Two days ago everyone was celebrating and discussing the future of the Oculus Rift as the popular VR headset had officially reached one full year on the market. Now, Oculus co-founder Palmer Luckey has decided to leave Facebook without saying much of anything about the sudden departure.
It’s been three years since Luckey sold Oculus to Facebook for a whopping $2 billion and tomorrow will mark his very last day of being a part of the company, according to UploadVR. It remains unclear if he was fired or left the company on his own accord. Facebook has refused to answer any media outlet’s questions regarding Luckey’s departure but the tech behemoth did release a public statement about the matter.
“Palmer will be dearly missed,” Facebook began in a statement that felt oddly like it should have been saved for a funeral. “Palmer’s legacy extends far beyond Oculus. His inventive spirit helped kickstart the modern VR revolution and helped build an industry. We’re thankful for everything he did for Oculus and VR, and we wish him all the best.”
The public statement serves as a reminder that even as Luckey walks away from Facebook, the world will never be able to forget the impression he left on the VR industry… or on Reddit. Unfortunately for Luckey, walking away from Facebook won’t be enough to allow him to walk away from the looming cloud of controversy that has been following him around for half a year now. His most recent debacle came when it was discovered he donated $10,000 to a Reddit campaign aimed at insulting Hilary Clinton and showing support for President Donald Trump. Of course, nobody can truly find themselves drowning in backlash just for supporting a certain presidential candidate—even if it is one as polarizing as Donald Trump. Matters grew worse, however, when it was revealed that the organization behind the campaign was also affiliated with far-right media personality Milo Yiannopoulos.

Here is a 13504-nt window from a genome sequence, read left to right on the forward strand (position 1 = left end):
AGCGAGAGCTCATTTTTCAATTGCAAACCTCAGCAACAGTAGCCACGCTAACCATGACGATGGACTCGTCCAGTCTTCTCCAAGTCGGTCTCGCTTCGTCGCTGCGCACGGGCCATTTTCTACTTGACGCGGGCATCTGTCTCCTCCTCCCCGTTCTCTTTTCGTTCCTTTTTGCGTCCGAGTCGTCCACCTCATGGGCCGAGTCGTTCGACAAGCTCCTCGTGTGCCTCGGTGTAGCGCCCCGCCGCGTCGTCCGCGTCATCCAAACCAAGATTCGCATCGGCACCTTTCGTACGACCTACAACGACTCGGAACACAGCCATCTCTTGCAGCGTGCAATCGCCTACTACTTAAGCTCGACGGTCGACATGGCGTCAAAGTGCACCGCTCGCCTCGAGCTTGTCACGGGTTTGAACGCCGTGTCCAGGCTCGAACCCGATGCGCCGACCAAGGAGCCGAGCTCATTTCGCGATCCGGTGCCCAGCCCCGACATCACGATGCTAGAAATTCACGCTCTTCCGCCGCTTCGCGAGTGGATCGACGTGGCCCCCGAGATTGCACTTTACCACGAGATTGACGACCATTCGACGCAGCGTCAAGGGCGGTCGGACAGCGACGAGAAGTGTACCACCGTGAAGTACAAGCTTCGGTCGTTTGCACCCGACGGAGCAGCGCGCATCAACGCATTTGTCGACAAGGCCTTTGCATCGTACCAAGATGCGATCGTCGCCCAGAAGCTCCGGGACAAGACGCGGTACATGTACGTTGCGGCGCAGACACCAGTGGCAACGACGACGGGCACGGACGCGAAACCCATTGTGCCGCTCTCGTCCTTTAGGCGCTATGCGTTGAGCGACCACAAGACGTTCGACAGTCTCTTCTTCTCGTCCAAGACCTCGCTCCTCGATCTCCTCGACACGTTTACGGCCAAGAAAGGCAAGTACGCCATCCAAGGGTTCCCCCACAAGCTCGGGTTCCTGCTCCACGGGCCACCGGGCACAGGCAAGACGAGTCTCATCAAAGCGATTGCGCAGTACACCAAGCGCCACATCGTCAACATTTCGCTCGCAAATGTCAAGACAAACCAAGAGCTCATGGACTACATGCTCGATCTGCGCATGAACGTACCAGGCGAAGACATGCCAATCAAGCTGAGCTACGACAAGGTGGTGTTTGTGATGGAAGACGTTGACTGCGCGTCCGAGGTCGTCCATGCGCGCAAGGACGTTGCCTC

Needless to say, Luckey being re-introduced to the world as a pro-Trump Yiannopoulos affiliate didn’t look great for a tech company that publicly promised to work on its lack of diversity and inclusivity. The scandal came shortly before Oculus Diversity Lead Amy Thole also bid farewell to the company and it caused several developers to threaten to boycott the Oculus. As if that wasn’t enough murky water for Luckey to wade through, his name popped up in headlines again after ZeniMax successfully sued Oculus for $500 million once they proved Luckey breached a non-disclosure agreement.
So did Luckey decide to walk away from the world of VR in pursuit of other ventures or did Facebook put the pressure on him to take his dark cloud elsewhere? Since neither Luckey nor Facebook are giving any details about the departure, we might not ever know for sure. What we do know is that no matter how cool and intricate VR games become, we will all still look drunk and confused when we’re playing them.
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